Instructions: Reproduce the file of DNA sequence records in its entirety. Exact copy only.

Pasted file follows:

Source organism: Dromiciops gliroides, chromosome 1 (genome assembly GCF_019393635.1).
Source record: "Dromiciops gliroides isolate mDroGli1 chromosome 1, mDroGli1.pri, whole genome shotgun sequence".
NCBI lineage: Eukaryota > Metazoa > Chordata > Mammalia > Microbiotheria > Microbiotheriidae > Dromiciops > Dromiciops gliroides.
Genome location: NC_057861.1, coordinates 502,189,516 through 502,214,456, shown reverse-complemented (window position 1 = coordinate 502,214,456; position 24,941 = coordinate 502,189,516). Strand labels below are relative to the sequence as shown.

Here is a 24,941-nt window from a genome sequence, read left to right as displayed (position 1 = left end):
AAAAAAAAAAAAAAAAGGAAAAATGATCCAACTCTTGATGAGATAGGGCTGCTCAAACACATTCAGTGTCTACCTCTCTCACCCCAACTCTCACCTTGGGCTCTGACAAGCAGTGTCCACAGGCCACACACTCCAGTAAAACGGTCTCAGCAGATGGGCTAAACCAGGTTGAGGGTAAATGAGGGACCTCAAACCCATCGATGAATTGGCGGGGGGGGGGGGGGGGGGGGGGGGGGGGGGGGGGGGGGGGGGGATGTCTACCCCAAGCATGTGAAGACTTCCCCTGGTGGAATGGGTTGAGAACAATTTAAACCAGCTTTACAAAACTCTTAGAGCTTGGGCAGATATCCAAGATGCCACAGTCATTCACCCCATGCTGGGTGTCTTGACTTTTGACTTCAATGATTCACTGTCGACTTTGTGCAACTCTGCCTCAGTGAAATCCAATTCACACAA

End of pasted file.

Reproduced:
Source organism: Dromiciops gliroides, chromosome 1 (genome assembly GCF_019393635.1).
Source record: "Dromiciops gliroides isolate mDroGli1 chromosome 1, mDroGli1.pri, whole genome shotgun sequence".
NCBI lineage: Eukaryota > Metazoa > Chordata > Mammalia > Microbiotheria > Microbiotheriidae > Dromiciops > Dromiciops gliroides.
Genome location: NC_057861.1, coordinates 502,189,516 through 502,214,456, shown reverse-complemented (window position 1 = coordinate 502,214,456; position 24,941 = coordinate 502,189,516). Strand labels below are relative to the sequence as shown.

Here is a 24,941-nt window from a genome sequence, read left to right as displayed (position 1 = left end):
AAAAAAAAAAAAAAAAGGAAAAATGATCCAACTCTTGATGAGATAGGGCTGCTCAAACACATTCAGTGTCTACCTCTCTCACCCCAACTCTCACCTTGGGCTCTGACAAGCAGTGTCCACAGGCCACACACTCCAGTAAAACGGTCTCAGCAGATGGGCTAAACCAGGTTGAGGGTAAATGAGGGACCTCAAACCCATCGATGAATTGGCGGGGGGGGGGGGGGGGGGGGGGGGGGGGGGGGGGGGGGGGGGGATGTCTACCCCAAGCATGTGAAGACTTCCCCTGGTGGAATGGGTTGAGAACAATTTAAACCAGCTTTACAAAACTCTTAGAGCTTGGGCAGATATCCAAGATGCCACAGTCATTCACCCCATGCTGGGTGTCTTGACTTTTGACTTCAATGATTCACTGTCGACTTTGTGCAACTCTGCCTCAGTGAAATCCAATTCACACAA